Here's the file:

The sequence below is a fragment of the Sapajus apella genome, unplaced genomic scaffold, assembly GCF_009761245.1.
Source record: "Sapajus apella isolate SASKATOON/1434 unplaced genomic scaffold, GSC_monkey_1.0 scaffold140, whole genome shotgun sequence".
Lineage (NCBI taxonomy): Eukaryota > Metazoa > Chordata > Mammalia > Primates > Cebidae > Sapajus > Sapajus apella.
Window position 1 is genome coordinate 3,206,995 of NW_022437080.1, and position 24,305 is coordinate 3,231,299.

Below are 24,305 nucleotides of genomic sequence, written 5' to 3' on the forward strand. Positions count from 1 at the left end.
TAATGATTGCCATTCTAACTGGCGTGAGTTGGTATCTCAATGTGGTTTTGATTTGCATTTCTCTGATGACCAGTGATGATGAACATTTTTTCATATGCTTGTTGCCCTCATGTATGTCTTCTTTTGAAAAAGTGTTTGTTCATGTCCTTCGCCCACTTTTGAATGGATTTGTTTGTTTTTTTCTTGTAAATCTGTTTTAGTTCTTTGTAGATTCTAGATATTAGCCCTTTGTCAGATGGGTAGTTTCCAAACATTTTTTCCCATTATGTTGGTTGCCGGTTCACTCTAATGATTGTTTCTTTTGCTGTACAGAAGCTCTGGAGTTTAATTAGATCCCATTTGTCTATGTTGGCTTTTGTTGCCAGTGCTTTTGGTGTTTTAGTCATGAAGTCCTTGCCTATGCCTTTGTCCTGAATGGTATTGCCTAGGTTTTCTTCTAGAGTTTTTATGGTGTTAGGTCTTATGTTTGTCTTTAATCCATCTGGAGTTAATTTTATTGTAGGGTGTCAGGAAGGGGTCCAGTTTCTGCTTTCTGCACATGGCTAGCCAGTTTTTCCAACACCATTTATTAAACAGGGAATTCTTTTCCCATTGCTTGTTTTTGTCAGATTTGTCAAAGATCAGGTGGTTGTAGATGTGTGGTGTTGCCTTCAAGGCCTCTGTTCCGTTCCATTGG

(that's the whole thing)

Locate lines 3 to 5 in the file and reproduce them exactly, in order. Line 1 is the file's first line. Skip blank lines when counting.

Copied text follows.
Lineage (NCBI taxonomy): Eukaryota > Metazoa > Chordata > Mammalia > Primates > Cebidae > Sapajus > Sapajus apella.
Window position 1 is genome coordinate 3,206,995 of NW_022437080.1, and position 24,305 is coordinate 3,231,299.

Below are 24,305 nucleotides of genomic sequence, written 5' to 3' on the forward strand. Positions count from 1 at the left end.